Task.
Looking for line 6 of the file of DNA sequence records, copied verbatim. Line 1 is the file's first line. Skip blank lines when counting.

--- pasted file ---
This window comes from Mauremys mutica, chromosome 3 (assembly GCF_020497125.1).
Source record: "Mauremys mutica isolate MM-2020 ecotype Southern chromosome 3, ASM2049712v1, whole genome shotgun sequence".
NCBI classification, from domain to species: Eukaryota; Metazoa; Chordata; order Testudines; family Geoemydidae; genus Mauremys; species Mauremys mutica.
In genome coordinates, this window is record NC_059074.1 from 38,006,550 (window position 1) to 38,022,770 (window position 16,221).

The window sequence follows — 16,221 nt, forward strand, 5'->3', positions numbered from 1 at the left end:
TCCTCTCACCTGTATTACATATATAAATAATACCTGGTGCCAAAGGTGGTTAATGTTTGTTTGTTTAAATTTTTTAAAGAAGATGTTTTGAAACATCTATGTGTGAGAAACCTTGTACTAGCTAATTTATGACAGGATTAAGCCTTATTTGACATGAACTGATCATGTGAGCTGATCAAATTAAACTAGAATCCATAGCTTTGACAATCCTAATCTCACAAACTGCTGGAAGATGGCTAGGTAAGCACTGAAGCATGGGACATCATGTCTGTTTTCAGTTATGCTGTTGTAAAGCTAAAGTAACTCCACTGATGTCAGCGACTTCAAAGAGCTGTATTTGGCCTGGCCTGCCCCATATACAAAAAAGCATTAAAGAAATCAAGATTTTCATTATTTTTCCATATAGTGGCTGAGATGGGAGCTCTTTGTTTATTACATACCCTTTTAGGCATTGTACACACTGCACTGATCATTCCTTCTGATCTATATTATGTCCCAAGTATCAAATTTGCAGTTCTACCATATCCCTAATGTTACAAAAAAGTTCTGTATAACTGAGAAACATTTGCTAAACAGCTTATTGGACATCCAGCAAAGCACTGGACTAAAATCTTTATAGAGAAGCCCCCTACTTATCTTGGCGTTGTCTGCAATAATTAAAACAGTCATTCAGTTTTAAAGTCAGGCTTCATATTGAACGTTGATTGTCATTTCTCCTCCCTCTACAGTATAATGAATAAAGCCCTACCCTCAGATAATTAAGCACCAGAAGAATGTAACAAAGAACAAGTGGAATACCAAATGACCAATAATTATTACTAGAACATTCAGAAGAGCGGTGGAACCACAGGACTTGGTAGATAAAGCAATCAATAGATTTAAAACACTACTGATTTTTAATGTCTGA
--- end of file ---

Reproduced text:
TCCTCTCACCTGTATTACATATATAAATAATACCTGGTGCCAAAGGTGGTTAATGTTTGTTTGTTTAAATTTTTTAAAGAAGATGTTTTGAAACATCTATGTGTGAGAAACCTTGTACTAGCTAATTTATGACAGGATTAAGCCTTATTTGACATGAACTGATCATGTGAGCTGATCAAATTAAACTAGAATCCATAGCTTTGACAATCCTAATCTCACAAACTGCTGGAAGATGGCTAGGTAAGCACTGAAGCATGGGACATCATGTCTGTTTTCAGTTATGCTGTTGTAAAGCTAAAGTAACTCCACTGATGTCAGCGACTTCAAAGAGCTGTATTTGGCCTGGCCTGCCCCATATACAAAAAAGCATTAAAGAAATCAAGATTTTCATTATTTTTCCATATAGTGGCTGAGATGGGAGCTCTTTGTTTATTACATACCCTTTTAGGCATTGTACACACTGCACTGATCATTCCTTCTGATCTATATTATGTCCCAAGTATCAAATTTGCAGTTCTACCATATCCCTAATGTTACAAAAAAGTTCTGTATAACTGAGAAACATTTGCTAAACAGCTTATTGGACATCCAGCAAAGCACTGGACTAAAATCTTTATAGAGAAGCCCCCTACTTATCTTGGCGTTGTCTGCAATAATTAAAACAGTCATTCAGTTTTAAAGTCAGGCTTCATATTGAACGTTGATTGTCATTTCTCCTCCCTCTACAGTATAATGAATAAAGCCCTACCCTCAGATAATTAAGCACCAGAAGAATGTAACAAAGAACAAGTGGAATACCAAATGACCAATAATTATTACTAGAACATTCAGAAGAGCGGTGGAACCACAGGACTTGGTAGATAAAGCAATCAATAGATTTAAAACACTACTGATTTTTAATGTCTGA